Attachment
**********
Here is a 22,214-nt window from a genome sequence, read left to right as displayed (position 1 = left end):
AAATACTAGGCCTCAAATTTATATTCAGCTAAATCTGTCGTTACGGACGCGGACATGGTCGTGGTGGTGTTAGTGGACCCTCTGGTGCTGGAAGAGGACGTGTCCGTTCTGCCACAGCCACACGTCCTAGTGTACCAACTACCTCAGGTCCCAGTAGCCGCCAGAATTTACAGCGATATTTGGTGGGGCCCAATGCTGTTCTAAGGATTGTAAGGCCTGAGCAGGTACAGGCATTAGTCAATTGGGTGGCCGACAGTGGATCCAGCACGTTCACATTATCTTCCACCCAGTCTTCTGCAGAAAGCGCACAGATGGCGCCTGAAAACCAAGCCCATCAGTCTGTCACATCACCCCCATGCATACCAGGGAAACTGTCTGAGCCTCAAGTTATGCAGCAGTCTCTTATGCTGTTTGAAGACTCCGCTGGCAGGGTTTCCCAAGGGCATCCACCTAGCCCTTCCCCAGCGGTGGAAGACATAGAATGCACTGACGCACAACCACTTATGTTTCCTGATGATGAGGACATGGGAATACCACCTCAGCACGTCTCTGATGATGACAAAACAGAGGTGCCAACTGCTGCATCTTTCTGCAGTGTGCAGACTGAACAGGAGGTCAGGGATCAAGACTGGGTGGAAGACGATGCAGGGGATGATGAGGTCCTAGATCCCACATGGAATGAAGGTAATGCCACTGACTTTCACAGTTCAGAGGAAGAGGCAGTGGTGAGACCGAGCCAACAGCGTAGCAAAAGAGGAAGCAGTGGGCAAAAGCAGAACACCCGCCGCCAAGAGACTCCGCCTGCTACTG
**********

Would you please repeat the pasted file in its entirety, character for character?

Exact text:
Here is a 22,214-nt window from a genome sequence, read left to right as displayed (position 1 = left end):
AAATACTAGGCCTCAAATTTATATTCAGCTAAATCTGTCGTTACGGACGCGGACATGGTCGTGGTGGTGTTAGTGGACCCTCTGGTGCTGGAAGAGGACGTGTCCGTTCTGCCACAGCCACACGTCCTAGTGTACCAACTACCTCAGGTCCCAGTAGCCGCCAGAATTTACAGCGATATTTGGTGGGGCCCAATGCTGTTCTAAGGATTGTAAGGCCTGAGCAGGTACAGGCATTAGTCAATTGGGTGGCCGACAGTGGATCCAGCACGTTCACATTATCTTCCACCCAGTCTTCTGCAGAAAGCGCACAGATGGCGCCTGAAAACCAAGCCCATCAGTCTGTCACATCACCCCCATGCATACCAGGGAAACTGTCTGAGCCTCAAGTTATGCAGCAGTCTCTTATGCTGTTTGAAGACTCCGCTGGCAGGGTTTCCCAAGGGCATCCACCTAGCCCTTCCCCAGCGGTGGAAGACATAGAATGCACTGACGCACAACCACTTATGTTTCCTGATGATGAGGACATGGGAATACCACCTCAGCACGTCTCTGATGATGACAAAACAGAGGTGCCAACTGCTGCATCTTTCTGCAGTGTGCAGACTGAACAGGAGGTCAGGGATCAAGACTGGGTGGAAGACGATGCAGGGGATGATGAGGTCCTAGATCCCACATGGAATGAAGGTAATGCCACTGACTTTCACAGTTCAGAGGAAGAGGCAGTGGTGAGACCGAGCCAACAGCGTAGCAAAAGAGGAAGCAGTGGGCAAAAGCAGAACACCCGCCGCCAAGAGACTCCGCCTGCTACTG